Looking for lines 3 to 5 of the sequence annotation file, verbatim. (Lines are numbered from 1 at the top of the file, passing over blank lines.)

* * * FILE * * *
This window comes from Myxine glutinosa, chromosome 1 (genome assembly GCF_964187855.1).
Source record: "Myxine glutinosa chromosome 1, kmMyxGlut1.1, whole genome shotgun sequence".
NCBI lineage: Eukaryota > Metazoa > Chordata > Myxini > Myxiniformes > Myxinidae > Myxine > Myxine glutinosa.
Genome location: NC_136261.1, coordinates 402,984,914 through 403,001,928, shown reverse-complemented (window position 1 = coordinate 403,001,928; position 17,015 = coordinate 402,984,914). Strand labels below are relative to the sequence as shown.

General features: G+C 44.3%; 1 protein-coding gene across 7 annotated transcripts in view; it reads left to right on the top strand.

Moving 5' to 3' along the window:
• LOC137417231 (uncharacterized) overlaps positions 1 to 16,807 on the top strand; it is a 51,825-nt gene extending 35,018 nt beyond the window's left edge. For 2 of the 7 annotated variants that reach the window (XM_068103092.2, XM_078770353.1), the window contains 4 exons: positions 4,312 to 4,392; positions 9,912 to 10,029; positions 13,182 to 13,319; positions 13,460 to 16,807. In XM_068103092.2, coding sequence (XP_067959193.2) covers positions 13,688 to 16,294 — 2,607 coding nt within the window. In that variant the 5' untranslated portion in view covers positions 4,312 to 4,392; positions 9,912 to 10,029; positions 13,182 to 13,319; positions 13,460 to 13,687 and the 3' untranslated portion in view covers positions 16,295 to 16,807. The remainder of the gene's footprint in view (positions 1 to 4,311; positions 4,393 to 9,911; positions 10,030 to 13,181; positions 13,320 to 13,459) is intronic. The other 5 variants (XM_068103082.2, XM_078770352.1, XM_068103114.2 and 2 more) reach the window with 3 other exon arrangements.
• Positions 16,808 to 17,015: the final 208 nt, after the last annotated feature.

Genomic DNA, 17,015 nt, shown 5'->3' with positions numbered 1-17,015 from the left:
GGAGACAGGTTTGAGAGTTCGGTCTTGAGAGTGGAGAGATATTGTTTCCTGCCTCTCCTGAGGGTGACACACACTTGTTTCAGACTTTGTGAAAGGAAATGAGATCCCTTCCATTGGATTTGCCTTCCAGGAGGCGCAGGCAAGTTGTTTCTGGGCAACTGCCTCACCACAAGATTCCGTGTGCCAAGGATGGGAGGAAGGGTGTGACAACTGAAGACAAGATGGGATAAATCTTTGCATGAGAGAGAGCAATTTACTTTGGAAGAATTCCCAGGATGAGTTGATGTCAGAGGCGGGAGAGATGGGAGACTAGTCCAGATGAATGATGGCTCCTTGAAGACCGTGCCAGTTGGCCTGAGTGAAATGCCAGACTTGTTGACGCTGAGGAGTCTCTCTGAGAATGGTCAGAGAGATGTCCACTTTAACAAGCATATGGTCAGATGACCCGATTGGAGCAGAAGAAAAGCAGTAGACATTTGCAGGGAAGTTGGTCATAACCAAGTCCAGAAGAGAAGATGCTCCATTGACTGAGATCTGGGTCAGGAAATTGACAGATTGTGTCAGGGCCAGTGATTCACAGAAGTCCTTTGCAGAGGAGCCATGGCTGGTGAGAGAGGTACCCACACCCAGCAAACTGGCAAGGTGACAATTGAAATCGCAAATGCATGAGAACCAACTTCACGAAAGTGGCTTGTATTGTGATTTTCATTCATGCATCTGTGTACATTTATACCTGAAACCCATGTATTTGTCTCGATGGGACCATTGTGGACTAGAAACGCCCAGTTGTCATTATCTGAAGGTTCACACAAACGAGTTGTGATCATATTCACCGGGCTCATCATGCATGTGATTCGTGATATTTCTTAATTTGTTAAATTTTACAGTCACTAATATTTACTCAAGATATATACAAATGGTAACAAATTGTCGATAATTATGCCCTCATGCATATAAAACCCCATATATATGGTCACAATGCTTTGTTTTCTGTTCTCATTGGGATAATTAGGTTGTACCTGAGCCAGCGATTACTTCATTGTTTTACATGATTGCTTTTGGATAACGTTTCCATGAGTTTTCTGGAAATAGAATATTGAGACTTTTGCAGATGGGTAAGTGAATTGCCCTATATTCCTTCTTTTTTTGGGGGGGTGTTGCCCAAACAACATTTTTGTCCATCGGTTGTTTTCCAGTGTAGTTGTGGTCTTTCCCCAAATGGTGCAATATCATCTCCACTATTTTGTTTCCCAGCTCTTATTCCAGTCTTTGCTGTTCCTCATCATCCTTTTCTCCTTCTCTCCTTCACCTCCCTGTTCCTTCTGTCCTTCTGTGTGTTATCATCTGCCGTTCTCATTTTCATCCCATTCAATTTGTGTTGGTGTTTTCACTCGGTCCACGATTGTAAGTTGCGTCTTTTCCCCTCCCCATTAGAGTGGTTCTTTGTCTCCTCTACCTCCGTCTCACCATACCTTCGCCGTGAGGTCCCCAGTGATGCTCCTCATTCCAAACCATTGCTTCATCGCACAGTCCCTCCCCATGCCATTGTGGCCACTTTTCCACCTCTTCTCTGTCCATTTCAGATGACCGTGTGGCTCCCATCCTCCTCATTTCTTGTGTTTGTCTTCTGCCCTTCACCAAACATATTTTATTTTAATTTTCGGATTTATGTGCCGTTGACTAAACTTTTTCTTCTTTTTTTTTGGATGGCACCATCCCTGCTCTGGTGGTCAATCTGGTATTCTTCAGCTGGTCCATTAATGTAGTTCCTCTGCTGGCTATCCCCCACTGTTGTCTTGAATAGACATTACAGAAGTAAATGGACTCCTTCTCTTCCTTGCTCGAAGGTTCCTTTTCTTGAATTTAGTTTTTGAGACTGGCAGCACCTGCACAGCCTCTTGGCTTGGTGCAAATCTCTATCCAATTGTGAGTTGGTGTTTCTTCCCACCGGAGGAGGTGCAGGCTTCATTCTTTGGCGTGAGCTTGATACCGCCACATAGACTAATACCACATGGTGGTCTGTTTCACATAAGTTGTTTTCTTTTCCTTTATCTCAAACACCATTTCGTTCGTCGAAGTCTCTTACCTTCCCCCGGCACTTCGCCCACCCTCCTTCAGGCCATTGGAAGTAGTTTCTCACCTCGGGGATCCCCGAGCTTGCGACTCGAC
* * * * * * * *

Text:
NCBI lineage: Eukaryota > Metazoa > Chordata > Myxini > Myxiniformes > Myxinidae > Myxine > Myxine glutinosa.
Genome location: NC_136261.1, coordinates 402,984,914 through 403,001,928, shown reverse-complemented (window position 1 = coordinate 403,001,928; position 17,015 = coordinate 402,984,914). Strand labels below are relative to the sequence as shown.

General features: G+C 44.3%; 1 protein-coding gene across 7 annotated transcripts in view; it reads left to right on the top strand.